Claytronics is an abstract concept that exists at the intersection of nanotechnology, computer science, and robotics. It is an abstract future concept that combines nanoscale robotics and computer science to create individual nanometer-scale computers called claytronic atoms, or catoms, which can interact with each other to form tangible 3D objects that a user can interact with. It is taking place across a rapidly advancing frontier. This idea is more broadly referred to as programmable matter. This technology will help to drive breathtaking advances in the design and engineering of computing and hardware systems.
Claytronics is a futuristic concept which aims to break the barriers of physical limitation of tangible 3D objects.
Claytronics has the potential to greatly affect many areas of daily life, such as telecommunication, human-computer interfaces, and entertainment. It is concerned with the development of autonomous robots, the size of a few nanometres. These nano-robots, called Claytronic atoms or catoms, can interact with each other to form three dimensional, dynamic objects that cannot only be seen and heard but also touched and felt.
Claytronics is a system designed to implement the concept of programmable matter, that is, material that can be manipulated electronically in three dimensions in the same way that two-dimensional images can be manipulated through computer graphics. Current research is exploring the potential of modular reconfigurable robotics and the complex software necessary to control the “shape-changing” robots. “Locally Distributed Predicates or LDP is a distributed, high-level language for programming modular reconfigurable robot systems (MRRs)”.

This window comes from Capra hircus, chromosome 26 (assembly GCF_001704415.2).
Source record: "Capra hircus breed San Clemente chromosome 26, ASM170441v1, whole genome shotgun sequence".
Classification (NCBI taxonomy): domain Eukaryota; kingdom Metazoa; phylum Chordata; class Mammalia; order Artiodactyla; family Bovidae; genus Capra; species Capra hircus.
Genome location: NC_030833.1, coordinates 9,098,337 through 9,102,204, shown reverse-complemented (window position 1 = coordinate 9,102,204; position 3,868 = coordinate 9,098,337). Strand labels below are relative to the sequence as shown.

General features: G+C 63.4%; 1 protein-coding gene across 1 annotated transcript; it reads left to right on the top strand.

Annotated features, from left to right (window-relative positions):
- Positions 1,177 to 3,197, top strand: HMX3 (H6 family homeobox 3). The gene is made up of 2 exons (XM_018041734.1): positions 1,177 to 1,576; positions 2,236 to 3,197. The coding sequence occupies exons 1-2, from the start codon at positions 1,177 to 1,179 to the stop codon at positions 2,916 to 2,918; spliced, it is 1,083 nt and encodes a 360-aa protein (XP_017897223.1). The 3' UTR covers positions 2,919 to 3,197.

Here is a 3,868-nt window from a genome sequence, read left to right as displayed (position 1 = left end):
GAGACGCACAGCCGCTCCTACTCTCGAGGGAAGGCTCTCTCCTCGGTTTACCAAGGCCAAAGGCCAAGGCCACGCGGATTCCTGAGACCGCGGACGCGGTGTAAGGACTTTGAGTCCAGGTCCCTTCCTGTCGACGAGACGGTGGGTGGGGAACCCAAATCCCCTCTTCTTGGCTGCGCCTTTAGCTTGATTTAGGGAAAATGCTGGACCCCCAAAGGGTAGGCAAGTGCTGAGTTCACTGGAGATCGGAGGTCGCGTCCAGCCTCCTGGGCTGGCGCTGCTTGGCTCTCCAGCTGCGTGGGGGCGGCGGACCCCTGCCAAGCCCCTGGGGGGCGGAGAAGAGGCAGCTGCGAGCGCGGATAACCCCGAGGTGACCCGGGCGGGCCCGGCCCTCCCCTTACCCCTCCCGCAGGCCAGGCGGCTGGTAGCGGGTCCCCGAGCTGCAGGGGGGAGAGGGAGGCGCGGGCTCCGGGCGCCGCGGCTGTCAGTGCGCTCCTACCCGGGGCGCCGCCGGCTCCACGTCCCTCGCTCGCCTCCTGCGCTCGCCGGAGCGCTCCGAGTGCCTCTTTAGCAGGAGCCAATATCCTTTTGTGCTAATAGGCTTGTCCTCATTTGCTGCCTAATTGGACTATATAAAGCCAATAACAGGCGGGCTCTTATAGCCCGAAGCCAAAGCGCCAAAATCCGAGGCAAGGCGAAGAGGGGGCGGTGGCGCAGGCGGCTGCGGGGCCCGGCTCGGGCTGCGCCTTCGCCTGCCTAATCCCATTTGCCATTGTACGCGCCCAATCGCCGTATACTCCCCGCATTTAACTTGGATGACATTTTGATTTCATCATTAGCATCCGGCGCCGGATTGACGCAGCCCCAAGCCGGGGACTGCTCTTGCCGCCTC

The creation of claytronics technology is the bold objective of collaborative research between Carnegie Mellon and Intel, which combines nano-robotics and large-scale computing to create synthetic reality, a revolutionary, 3-dimensional display of information. There are many challenges associated with programming and controlling a large number of discrete modular systems due to the degrees of freedom that correspond with each module. For example, reconfiguring from one formation to one similar may require a complex path of movements controlled by an intricate string of commands even though the two shapes differ slightly. The vision behind this research is to provide users with tangible forms of electronic information that express the appearance and actions of original sources.
Today, extensive research and experiments with claytronics are being conducted at Carnegie Mellon University in Pittsburgh, Pennsylvania by a team of researchers which consists of Professors Todd C. Carnegie Mellon is also researching how to power the catoms using magnetic resonance coupling (having each catom convert a magnetic field into electricity). Catoms will be so small that electric forces will be more important than gravity so they’re using helium-filled cubes to test how catoms will work when gravity is no longer the dominant force. Mowry, Seth Goldstein, graduate and undergraduate students, and researchers from Intel Labs Pittsburgh.